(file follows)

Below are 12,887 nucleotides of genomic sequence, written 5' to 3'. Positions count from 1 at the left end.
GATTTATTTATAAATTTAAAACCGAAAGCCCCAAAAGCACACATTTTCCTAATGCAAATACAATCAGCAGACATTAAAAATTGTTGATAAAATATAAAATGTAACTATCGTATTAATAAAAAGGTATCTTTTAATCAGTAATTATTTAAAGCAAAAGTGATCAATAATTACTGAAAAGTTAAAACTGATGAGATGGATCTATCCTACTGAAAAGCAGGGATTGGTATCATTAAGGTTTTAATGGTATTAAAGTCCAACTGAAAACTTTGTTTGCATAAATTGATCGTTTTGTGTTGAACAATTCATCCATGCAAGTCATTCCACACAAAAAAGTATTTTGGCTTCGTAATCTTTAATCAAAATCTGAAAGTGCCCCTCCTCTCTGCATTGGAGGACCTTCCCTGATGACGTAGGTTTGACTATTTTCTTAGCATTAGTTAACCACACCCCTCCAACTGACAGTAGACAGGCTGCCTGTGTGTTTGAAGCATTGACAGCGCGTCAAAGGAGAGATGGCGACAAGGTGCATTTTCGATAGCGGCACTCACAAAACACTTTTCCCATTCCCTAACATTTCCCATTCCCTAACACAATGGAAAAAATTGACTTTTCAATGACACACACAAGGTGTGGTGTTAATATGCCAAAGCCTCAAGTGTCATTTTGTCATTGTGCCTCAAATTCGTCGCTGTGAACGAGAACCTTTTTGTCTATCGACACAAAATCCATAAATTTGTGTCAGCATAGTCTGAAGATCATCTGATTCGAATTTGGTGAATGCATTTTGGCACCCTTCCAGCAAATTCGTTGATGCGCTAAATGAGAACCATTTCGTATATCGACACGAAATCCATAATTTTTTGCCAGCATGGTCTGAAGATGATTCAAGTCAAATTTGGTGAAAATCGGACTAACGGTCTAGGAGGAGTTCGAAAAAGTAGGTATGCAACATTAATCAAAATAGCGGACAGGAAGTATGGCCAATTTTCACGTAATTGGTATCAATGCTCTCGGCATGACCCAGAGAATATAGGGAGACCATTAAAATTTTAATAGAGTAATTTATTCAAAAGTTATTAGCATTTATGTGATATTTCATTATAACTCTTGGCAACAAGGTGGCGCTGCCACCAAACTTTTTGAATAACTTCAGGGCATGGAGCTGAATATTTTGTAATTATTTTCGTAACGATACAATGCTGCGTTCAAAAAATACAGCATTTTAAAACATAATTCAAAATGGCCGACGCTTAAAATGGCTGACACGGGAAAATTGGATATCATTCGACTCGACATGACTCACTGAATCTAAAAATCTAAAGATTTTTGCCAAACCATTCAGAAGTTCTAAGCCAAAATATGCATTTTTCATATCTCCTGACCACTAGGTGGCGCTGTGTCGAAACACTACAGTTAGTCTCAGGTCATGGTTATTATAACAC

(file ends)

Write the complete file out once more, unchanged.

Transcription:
Below are 12,887 nucleotides of genomic sequence, written 5' to 3'. Positions count from 1 at the left end.
GATTTATTTATAAATTTAAAACCGAAAGCCCCAAAAGCACACATTTTCCTAATGCAAATACAATCAGCAGACATTAAAAATTGTTGATAAAATATAAAATGTAACTATCGTATTAATAAAAAGGTATCTTTTAATCAGTAATTATTTAAAGCAAAAGTGATCAATAATTACTGAAAAGTTAAAACTGATGAGATGGATCTATCCTACTGAAAAGCAGGGATTGGTATCATTAAGGTTTTAATGGTATTAAAGTCCAACTGAAAACTTTGTTTGCATAAATTGATCGTTTTGTGTTGAACAATTCATCCATGCAAGTCATTCCACACAAAAAAGTATTTTGGCTTCGTAATCTTTAATCAAAATCTGAAAGTGCCCCTCCTCTCTGCATTGGAGGACCTTCCCTGATGACGTAGGTTTGACTATTTTCTTAGCATTAGTTAACCACACCCCTCCAACTGACAGTAGACAGGCTGCCTGTGTGTTTGAAGCATTGACAGCGCGTCAAAGGAGAGATGGCGACAAGGTGCATTTTCGATAGCGGCACTCACAAAACACTTTTCCCATTCCCTAACATTTCCCATTCCCTAACACAATGGAAAAAATTGACTTTTCAATGACACACACAAGGTGTGGTGTTAATATGCCAAAGCCTCAAGTGTCATTTTGTCATTGTGCCTCAAATTCGTCGCTGTGAACGAGAACCTTTTTGTCTATCGACACAAAATCCATAAATTTGTGTCAGCATAGTCTGAAGATCATCTGATTCGAATTTGGTGAATGCATTTTGGCACCCTTCCAGCAAATTCGTTGATGCGCTAAATGAGAACCATTTCGTATATCGACACGAAATCCATAATTTTTTGCCAGCATGGTCTGAAGATGATTCAAGTCAAATTTGGTGAAAATCGGACTAACGGTCTAGGAGGAGTTCGAAAAAGTAGGTATGCAACATTAATCAAAATAGCGGACAGGAAGTATGGCCAATTTTCACGTAATTGGTATCAATGCTCTCGGCATGACCCAGAGAATATAGGGAGACCATTAAAATTTTAATAGAGTAATTTATTCAAAAGTTATTAGCATTTATGTGATATTTCATTATAACTCTTGGCAACAAGGTGGCGCTGCCACCAAACTTTTTGAATAACTTCAGGGCATGGAGCTGAATATTTTGTAATTATTTTCGTAACGATACAATGCTGCGTTCAAAAAATACAGCATTTTAAAACATAATTCAAAATGGCCGACGCTTAAAATGGCTGACACGGGAAAATTGGATATCATTCGACTCGACATGACTCACTGAATCTAAAAATCTAAAGATTTTTGCCAAACCATTCAGAAGTTCTAAGCCAAAATATGCATTTTTCATATCTCCTGACCACTAGGTGGCGCTGTGTCGAAACACTACAGTTAGTCTCAGGTCATGGTTATTATAACAC